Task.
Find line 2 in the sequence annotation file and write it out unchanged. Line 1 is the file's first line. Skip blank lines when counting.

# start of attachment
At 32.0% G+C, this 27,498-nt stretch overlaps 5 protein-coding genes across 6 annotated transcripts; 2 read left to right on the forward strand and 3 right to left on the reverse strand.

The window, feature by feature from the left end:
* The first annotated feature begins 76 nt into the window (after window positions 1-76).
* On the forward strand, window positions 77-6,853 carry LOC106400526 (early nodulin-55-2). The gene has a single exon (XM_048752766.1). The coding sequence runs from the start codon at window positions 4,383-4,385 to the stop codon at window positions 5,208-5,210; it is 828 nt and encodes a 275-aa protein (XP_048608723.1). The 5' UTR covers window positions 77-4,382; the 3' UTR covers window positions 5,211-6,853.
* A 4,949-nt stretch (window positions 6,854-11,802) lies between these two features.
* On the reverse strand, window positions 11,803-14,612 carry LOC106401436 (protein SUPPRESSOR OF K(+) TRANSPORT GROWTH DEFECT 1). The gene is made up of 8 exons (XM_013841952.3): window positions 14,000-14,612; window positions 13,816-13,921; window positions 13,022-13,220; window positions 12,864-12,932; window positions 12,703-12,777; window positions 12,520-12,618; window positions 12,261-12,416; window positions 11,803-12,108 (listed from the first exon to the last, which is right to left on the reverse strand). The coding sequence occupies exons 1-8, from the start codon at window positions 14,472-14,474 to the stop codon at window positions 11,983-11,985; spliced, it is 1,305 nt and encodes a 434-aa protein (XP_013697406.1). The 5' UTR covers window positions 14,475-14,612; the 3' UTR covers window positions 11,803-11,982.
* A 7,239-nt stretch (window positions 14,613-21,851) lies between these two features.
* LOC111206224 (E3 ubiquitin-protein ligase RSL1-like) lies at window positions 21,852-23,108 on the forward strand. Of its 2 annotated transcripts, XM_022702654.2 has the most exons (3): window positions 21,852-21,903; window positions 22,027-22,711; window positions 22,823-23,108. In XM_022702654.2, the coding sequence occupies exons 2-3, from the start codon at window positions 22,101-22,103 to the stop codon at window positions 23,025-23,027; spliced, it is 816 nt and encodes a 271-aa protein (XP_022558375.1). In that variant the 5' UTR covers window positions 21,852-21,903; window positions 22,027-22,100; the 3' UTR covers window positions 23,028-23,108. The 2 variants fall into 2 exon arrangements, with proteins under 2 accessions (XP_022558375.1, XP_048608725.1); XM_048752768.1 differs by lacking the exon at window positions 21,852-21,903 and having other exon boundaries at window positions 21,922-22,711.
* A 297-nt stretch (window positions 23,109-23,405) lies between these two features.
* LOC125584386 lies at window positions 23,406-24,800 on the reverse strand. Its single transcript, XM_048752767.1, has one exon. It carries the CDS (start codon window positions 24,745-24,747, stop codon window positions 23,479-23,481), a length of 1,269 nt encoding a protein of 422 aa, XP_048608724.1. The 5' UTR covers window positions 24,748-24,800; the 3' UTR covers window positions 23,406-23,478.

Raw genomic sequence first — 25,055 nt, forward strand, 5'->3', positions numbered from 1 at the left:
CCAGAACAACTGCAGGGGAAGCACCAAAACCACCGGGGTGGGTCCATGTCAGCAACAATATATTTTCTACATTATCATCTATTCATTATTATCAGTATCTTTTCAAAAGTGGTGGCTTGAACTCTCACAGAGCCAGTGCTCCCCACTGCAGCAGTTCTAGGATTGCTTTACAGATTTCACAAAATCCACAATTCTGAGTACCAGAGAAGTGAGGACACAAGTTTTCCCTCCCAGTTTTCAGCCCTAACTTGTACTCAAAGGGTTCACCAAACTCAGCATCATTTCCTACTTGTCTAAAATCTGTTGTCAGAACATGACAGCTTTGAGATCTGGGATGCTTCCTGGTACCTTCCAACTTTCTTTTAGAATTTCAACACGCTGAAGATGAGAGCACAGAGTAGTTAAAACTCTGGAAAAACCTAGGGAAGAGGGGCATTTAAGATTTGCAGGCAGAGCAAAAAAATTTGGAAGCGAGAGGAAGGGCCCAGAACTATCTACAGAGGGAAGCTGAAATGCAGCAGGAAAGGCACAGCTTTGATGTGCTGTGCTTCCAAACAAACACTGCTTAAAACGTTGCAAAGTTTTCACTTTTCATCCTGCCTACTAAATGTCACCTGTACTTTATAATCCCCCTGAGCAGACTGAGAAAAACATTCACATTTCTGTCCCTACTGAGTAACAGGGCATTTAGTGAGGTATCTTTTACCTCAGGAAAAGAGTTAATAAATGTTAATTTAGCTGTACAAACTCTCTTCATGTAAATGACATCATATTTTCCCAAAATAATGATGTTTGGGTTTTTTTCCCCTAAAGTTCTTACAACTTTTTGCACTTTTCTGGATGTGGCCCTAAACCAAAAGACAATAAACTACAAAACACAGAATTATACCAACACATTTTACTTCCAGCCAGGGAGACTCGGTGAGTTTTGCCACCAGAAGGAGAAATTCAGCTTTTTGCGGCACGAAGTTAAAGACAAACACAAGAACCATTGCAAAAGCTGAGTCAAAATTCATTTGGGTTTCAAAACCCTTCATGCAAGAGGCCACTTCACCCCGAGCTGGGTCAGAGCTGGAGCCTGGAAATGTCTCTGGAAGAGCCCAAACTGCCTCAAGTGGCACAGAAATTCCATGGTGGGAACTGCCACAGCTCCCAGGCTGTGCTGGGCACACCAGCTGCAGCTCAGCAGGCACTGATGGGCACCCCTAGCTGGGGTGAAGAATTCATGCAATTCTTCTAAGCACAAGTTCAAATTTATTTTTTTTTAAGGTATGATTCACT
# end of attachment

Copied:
The window, feature by feature from the left end: